[Updated] Microsoft Teams Will Make Group Video Calls Less Painful

Four people talking in a Microsoft Teams window.
Teams

Right now, people from all over the world are working from home for the first time. That’s evident by Team’s skyrocketing usage numbers. The service went from 13 million daily active users (DAUs) last July to 32 million DAUs last week to 44 million DAUs now. Amid all that, the service is adding features that might make your next virtual conference call more bearable.


Update, 4/9/2020: Microsoft says custom backgrounds, end meetings, and participate reports are available now. Raise hand is rolling out this month, and noise suppression will roll out later this year.


Most of the new features Teams announced revolve around group calls, but there is one exception. Teams will soon have an offline mode. While offline, you can read any messages (presumably that came through before you lost connection) and draft messages to send as soon as you have service.

But the group calls features are the ones you don’t just want, you need. First up is noise suppression. It seems like on every group call, there’s always someone who can’t figure out how to mute while they eat chips or rummage in the kitchen. Noise Suppression will attempt to filter out those sounds so you can focus on voices.

And if you’re ever wanted to say something, but just can’t find an opening to speak up (because Jim won’t stop talking, again), the new raise hand feature is for you. Click on the raise hand button to let everyone know you have something to say.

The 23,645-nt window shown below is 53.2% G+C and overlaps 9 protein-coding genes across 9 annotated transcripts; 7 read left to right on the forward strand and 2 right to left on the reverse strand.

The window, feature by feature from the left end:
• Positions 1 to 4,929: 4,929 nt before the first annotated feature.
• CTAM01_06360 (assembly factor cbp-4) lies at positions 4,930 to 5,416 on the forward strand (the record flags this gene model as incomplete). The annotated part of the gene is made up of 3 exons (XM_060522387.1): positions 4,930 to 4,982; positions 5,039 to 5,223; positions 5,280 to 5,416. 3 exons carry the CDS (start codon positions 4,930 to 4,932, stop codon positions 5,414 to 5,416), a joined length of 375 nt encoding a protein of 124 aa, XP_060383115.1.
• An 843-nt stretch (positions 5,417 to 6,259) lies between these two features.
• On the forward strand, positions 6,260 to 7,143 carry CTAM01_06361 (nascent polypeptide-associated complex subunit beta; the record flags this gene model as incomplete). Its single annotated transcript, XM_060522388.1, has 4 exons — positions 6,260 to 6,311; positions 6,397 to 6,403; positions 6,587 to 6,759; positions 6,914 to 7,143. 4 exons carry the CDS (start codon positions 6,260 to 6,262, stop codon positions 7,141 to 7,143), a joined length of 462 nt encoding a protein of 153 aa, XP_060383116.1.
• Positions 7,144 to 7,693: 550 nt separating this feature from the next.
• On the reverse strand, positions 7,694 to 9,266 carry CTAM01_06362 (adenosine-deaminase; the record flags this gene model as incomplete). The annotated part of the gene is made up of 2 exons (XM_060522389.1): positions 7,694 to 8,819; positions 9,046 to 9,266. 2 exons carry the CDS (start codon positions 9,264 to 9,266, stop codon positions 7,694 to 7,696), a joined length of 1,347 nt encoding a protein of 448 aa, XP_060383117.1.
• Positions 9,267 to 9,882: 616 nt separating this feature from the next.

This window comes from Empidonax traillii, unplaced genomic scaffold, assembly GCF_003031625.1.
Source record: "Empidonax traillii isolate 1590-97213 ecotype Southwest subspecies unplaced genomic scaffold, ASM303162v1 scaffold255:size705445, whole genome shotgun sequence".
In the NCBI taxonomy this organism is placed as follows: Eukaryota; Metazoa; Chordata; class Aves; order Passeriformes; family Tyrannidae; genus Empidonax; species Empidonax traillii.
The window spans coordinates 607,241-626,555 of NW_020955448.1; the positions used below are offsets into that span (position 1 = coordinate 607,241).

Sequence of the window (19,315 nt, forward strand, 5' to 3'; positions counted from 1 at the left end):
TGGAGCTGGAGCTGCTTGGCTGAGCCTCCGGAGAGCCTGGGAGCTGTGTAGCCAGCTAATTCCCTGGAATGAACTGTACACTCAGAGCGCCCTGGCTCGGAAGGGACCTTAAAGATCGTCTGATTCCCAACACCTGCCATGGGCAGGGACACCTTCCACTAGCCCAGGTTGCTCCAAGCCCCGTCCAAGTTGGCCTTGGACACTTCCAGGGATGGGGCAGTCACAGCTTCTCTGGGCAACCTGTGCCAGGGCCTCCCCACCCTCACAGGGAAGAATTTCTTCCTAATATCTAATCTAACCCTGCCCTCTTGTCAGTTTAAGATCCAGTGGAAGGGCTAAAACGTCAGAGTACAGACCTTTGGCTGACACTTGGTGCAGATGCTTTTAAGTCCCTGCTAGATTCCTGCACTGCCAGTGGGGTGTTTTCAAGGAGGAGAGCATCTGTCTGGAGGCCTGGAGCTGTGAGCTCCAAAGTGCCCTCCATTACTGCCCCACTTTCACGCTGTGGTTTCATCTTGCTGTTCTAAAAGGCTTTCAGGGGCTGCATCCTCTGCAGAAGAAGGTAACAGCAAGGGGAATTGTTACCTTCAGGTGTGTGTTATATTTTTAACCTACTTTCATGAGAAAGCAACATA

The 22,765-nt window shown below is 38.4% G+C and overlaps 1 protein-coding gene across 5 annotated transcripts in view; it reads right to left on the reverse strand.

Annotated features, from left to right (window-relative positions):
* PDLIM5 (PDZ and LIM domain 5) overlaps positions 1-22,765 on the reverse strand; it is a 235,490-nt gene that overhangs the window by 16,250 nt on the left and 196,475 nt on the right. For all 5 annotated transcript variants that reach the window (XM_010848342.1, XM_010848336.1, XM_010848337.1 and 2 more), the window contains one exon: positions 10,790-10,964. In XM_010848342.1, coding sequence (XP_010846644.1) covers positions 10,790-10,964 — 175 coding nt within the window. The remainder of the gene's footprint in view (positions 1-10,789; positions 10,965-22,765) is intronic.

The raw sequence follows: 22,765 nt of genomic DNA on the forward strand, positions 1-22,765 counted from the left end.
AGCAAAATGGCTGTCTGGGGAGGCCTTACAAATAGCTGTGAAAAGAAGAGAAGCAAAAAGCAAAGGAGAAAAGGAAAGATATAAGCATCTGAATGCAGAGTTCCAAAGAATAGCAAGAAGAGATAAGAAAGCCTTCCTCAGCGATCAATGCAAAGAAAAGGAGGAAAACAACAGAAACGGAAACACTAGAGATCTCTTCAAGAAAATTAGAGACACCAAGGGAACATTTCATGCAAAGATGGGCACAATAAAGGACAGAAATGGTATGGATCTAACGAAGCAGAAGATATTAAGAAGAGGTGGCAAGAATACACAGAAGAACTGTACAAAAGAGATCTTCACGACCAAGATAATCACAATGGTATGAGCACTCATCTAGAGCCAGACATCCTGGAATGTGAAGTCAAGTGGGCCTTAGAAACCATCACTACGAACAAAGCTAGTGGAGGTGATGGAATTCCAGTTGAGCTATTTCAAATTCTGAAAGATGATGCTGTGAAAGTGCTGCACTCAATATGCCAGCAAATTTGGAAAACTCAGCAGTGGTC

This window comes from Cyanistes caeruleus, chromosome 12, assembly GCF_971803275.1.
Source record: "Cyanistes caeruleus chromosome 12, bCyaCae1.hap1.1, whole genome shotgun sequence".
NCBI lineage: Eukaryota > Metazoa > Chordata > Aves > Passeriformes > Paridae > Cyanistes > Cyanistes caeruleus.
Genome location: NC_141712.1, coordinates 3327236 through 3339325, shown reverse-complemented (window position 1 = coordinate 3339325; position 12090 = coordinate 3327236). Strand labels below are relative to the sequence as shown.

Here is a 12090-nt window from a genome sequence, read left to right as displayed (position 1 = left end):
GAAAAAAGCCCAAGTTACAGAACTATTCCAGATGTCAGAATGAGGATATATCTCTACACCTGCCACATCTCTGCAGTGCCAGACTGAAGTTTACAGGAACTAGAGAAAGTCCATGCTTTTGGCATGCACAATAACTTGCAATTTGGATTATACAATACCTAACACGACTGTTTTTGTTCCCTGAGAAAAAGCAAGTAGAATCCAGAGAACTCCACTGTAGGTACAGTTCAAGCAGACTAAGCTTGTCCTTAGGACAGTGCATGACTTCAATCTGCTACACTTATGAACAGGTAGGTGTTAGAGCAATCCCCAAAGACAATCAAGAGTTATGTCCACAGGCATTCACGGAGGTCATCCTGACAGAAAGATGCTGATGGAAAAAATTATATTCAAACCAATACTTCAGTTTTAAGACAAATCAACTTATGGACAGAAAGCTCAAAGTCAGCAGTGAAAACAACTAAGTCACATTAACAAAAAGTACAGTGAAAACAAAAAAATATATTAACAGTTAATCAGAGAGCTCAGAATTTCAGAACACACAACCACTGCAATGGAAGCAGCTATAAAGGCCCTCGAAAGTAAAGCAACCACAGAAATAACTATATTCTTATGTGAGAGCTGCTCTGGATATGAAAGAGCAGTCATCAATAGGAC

Meeting organizers are also getting a couple of new options—end meeting and participate reports. End meeting stops the call for everyone at once, and participate reports give the organizer a list of who joined the meeting.

Teams is also adding a new popout chat feature to help with the organization of your conversations. And, much like Zoom, Teams will get a custom backgrounds option to hide your dirty office.

It’s not clear when these new features will roll out, but we know one at least part of the answer for Teams users—not soon enough.

via The Verge

Josh Hendrickson Josh Hendrickson
Josh Hendrickson has worked in IT for nearly a decade, including four years spent repairing and servicing computers for Microsoft. He’s also a smarthome enthusiast who built his own smart mirror with just a frame, some electronics, a Raspberry Pi, and open-source code. Read Full Bio »

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